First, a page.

Stepped up security at churches, not so for businesses during festive season
SINGAPORE: St Andrew's Cathedral can expect about 2,000 Christians to visit during its Christmas Eve service.
Its prominent location in the heart of the city above City Hall MRT makes it an attractive target, prompting the cathedral's leaders to introduce bag checks during the festive period last year.
However, the cathedral's security efforts are not limited to bag checks, according to the church's general manager Kenneth Ng.
The church grounds are also covered by CCTV cameras and patrolled by both security officers and the police.
Together with his security team of volunteers, he is keeping an eye on emerging terror tactics of recent months - such as attacks by lone wolves using vehicles and knives - and remains open to the possibility of deploying vehicle bollards and armed officers in the future.
"Leadership was cautioning that we should have a balance so that we do not cause alarm and we do not cause unnecessary fear,” said Mr Ng.
“We’re going to have to do this in a manner that will ease a lot of these measures in over a period of time so that we don’t all of a sudden have bollards all over the place and too many CCTVs.
“However from our experience from last year, a lot of our worshippers, a lot of our members actually welcomed this (stepped up measures) because they said that at least the church is doing something, especially with things going on outside of Singapore," he added.
Mr Ng said the cathedral has shared its experience with other churches and religious groups, and is also seeking professional advice from both the police and third-party security agencies to review its security measures.
The Catholic Church in Singapore had also ramped up security measures at all its churches, and has sent staff and volunteers for training under the SGSecure national counter-terror movement since November last year.
Security measures have also been implemented at the Church of St. Alphonsus, also known as Novena Church, which reopened in September. Its rector, Father Peter Wee, said staff and clergy have been trained to keep an eye out for suspicious bags and characters, and rehearsed scenarios since the church reopened.
BUSINESSES DO NOT HAVE SUFFICIENT FEAR OF TERROR THREATS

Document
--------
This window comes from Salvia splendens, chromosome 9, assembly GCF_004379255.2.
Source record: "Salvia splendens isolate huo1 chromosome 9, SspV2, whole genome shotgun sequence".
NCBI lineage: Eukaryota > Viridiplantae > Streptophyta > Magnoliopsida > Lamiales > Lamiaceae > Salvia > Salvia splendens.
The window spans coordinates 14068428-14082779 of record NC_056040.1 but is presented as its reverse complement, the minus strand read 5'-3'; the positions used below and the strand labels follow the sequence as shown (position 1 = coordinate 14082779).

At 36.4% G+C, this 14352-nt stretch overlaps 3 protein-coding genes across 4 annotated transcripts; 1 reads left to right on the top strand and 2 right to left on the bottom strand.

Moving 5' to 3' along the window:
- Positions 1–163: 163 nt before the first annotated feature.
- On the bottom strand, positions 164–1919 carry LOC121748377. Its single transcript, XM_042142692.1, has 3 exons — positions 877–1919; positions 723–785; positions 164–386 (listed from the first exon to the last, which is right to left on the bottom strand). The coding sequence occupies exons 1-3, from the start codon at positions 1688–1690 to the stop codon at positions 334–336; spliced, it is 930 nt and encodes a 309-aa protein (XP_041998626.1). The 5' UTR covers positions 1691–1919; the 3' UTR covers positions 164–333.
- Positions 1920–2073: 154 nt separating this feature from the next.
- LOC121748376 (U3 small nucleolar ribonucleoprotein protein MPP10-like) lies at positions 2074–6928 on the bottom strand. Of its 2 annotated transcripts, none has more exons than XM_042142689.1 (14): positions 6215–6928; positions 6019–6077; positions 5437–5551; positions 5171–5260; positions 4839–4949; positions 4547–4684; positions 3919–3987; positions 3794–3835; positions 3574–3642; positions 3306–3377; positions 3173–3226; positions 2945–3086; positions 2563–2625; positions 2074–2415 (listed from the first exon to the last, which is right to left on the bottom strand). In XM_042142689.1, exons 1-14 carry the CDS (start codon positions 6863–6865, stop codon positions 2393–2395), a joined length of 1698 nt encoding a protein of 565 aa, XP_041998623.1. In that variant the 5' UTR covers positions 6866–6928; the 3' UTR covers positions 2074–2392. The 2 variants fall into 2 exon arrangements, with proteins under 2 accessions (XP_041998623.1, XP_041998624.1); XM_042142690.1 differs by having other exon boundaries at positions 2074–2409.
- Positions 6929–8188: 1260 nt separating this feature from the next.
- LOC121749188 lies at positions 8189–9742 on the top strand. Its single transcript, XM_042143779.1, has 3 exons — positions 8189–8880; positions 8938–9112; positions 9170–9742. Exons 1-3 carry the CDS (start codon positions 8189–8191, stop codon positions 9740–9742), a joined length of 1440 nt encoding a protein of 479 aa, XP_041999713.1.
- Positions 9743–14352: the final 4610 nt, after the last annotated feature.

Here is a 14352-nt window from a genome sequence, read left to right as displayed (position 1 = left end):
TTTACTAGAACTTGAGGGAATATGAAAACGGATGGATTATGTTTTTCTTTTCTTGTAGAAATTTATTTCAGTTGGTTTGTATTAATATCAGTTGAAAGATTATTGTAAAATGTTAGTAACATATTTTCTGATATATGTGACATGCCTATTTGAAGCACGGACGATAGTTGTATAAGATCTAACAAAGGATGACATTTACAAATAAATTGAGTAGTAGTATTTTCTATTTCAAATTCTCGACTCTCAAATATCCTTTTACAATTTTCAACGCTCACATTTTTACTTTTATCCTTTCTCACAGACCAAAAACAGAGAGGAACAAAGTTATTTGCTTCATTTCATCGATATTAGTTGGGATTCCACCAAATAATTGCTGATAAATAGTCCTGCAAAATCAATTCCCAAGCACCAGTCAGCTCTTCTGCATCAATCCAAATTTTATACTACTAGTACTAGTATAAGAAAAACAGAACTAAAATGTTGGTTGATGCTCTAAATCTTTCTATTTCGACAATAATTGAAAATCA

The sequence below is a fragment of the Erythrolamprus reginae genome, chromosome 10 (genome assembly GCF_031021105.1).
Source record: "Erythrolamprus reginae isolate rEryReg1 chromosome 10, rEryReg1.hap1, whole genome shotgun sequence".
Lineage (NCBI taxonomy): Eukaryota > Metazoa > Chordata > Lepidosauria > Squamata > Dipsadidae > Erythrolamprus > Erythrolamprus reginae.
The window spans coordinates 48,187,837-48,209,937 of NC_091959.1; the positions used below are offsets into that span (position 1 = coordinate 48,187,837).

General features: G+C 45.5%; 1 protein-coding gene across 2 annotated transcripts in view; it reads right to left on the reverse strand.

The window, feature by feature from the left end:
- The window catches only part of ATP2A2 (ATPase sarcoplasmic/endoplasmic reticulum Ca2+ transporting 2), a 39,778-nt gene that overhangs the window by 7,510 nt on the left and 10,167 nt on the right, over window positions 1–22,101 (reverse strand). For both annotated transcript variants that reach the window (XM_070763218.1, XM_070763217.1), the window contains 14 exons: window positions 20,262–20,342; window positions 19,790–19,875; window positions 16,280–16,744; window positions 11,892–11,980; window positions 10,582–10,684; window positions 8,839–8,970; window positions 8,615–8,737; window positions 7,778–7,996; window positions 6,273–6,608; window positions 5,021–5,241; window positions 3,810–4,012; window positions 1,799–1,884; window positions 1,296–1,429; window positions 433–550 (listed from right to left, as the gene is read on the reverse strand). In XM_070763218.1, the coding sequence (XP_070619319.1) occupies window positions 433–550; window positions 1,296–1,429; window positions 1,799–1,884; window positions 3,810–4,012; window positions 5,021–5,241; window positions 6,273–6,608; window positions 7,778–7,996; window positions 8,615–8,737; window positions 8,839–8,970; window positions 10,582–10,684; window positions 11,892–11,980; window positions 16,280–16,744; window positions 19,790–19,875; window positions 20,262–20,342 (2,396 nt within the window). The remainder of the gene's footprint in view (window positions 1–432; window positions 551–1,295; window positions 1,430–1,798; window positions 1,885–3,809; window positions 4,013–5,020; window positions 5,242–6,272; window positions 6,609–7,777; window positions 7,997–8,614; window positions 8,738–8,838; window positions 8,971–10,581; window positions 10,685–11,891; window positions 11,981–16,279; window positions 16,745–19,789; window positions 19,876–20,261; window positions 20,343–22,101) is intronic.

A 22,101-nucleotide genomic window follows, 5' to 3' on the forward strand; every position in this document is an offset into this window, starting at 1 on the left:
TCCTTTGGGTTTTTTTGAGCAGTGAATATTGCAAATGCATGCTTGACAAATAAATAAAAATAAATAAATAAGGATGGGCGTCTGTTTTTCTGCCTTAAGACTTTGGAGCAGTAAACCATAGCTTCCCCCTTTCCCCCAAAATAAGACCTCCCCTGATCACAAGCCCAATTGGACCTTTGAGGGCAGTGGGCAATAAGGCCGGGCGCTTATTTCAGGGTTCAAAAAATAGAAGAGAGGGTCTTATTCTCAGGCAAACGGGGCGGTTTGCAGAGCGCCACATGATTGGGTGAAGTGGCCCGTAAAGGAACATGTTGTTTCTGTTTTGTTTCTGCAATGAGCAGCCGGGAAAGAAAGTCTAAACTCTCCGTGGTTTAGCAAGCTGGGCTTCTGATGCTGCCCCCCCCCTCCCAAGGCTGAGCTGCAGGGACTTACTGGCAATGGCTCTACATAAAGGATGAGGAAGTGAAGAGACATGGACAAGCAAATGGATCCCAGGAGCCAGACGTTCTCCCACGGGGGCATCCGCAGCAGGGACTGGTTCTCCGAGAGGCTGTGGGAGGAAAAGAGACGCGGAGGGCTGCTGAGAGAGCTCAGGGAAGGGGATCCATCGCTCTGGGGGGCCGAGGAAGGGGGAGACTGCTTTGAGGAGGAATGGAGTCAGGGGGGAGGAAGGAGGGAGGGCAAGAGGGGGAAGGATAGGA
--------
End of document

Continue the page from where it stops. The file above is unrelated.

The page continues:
But enthusiasm from businesses is lukewarm. The Security Association Singapore said demand for security services has increased in line with the usual surge during the festive period, but added that it has not noticed particular spikes this year.
Businesses have not requested for additional measures against new tactics either, said its President Raj Joshua Thomas.
"At this point, commercial security buyers do not have a sufficient fear of the terrorism threat. The main considerations that they have are preventing day-to-day, on the ground realities. For example, the prevention of petty theft,” said Mr Thomas.
“This has to change. As we look at more and more of such attacks happening around the world, it's only a matter of time before it happens here," he added.
On its part, Mr Thomas said the industry has incorporated parts of SGSecure, and functions as additional eyes and ears on the ground to support police efforts.
This includes downloading and using the SGSecure mobile app and acting as first responders in the event of a crisis by assisting with evacuation.
However, he added that there can and should be greater sharing of expertise and skills between security firms and their clients in a structured manner.
Police said they have worked with stakeholders, such as the organisers of the Christmas Village at Ngee Ann City Civic Plaza and Flash Bang at Grange Road carpark, to conduct patrols and bag checks on people entering the buildings.……
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